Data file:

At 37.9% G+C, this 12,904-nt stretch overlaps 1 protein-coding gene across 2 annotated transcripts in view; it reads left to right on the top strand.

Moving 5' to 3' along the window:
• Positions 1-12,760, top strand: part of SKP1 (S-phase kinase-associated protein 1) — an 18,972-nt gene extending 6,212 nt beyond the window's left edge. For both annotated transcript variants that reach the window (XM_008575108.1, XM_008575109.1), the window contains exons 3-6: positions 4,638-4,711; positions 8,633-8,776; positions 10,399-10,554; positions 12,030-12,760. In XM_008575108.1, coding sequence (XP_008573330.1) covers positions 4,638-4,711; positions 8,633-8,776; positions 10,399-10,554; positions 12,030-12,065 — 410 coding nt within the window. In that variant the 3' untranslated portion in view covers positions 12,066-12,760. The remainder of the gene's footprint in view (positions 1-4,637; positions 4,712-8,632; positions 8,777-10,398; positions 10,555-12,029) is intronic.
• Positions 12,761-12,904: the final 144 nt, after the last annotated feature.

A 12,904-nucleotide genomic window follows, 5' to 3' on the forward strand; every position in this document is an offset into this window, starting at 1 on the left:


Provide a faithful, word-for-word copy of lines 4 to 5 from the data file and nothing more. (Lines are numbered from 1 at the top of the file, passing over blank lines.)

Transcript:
• Positions 12,761-12,904: the final 144 nt, after the last annotated feature.

A 12,904-nucleotide genomic window follows, 5' to 3' on the forward strand; every position in this document is an offset into this window, starting at 1 on the left: